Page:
What Is a Service?
There are many different definitions of a service but that from the Open Group is as good as any. According to them, a service:
- Represents a discrete business activity with a specified outcome.
- Is largely self-contained.
- Is a ‘black box’ for those that use it, meaning that there is no requirement to understand the service's inner workings.
- May include (or even consist entirely) of other services.
These services are generally loosely coupled and so largely independent of the other services in the application – meaning they can be modified easily without the ‘knock-on’ effects described above. The same service can also be reused if the same functionality is required by a different part of the application.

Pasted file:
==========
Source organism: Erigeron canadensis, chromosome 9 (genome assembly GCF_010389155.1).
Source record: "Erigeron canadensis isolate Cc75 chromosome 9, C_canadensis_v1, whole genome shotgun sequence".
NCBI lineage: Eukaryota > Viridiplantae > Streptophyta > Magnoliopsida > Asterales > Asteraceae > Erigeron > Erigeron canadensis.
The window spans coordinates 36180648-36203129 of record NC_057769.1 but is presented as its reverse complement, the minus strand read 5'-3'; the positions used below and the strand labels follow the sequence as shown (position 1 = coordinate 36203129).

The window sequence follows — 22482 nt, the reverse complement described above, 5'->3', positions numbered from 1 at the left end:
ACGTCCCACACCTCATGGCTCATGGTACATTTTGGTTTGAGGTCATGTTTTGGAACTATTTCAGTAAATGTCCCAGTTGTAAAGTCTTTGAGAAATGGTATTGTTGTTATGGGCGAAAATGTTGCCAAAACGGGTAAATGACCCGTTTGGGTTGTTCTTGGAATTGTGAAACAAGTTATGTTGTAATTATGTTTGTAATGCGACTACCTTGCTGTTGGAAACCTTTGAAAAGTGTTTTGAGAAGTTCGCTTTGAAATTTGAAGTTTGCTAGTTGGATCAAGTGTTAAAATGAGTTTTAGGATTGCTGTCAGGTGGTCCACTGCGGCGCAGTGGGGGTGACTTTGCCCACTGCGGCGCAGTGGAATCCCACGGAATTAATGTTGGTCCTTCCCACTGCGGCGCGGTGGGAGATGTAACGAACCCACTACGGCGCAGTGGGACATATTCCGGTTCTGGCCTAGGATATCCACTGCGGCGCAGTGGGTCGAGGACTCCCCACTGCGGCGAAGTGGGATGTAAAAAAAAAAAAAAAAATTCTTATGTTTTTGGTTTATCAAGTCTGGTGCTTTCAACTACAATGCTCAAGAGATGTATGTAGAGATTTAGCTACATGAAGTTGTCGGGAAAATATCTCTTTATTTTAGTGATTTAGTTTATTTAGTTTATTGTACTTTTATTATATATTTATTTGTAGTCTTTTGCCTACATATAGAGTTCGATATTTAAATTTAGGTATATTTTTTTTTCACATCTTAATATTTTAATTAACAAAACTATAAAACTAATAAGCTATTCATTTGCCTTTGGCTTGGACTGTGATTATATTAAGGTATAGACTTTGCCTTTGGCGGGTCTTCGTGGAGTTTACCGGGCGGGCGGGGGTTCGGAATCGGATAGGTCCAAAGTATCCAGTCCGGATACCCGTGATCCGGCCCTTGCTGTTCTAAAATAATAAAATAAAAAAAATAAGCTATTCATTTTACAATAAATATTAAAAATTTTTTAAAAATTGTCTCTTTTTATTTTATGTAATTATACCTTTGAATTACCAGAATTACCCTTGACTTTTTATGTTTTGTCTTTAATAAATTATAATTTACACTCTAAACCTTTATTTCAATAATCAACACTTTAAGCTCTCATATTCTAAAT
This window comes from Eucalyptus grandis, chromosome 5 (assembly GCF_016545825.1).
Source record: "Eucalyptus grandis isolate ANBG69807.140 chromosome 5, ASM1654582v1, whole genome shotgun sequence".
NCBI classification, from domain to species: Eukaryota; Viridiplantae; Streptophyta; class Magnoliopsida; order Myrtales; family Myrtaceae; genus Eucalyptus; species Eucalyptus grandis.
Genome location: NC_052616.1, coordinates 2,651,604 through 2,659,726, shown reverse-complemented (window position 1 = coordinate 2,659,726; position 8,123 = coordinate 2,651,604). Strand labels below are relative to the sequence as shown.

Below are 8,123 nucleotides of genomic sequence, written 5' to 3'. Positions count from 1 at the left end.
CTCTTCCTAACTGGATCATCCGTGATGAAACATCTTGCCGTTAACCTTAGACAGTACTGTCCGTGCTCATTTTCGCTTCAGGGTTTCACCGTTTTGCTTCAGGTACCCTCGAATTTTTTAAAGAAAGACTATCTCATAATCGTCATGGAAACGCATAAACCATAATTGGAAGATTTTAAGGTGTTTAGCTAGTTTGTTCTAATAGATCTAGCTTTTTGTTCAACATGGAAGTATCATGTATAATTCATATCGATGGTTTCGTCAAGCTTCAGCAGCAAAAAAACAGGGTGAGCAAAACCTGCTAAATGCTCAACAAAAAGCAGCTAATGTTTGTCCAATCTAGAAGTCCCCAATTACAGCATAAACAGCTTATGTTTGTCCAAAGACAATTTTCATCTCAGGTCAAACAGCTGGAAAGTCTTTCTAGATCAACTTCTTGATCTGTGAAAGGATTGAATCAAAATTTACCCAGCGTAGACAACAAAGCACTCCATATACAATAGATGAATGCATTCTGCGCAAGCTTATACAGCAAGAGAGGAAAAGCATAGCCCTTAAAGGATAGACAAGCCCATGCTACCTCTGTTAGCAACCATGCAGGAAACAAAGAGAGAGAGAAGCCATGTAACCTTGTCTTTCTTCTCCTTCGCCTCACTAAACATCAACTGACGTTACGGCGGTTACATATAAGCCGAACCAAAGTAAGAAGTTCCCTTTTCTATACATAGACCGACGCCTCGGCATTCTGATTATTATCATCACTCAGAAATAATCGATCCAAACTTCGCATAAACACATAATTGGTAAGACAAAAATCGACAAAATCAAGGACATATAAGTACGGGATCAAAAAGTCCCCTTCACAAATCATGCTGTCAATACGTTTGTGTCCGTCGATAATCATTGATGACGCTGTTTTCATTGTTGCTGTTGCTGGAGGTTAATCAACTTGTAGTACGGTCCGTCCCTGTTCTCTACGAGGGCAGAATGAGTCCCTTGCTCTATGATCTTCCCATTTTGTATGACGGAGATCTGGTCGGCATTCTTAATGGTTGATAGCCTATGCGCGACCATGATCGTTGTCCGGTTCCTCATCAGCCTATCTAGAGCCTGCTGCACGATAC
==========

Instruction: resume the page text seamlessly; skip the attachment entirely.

What Are the Benefits of a Service-Oriented Architecture?
The net effect of all of this is that SOA addresses many of the frustrations outlined earlier in this article. It drastically reduces the cost and complexity associated with enterprise software development. It also massively increases the speed with which new applications can be created and deployed – and existing ones upgraded. To the business, an SOA simply means that the IT department is far more responsive to their needs and the organization is significantly more agile as a result.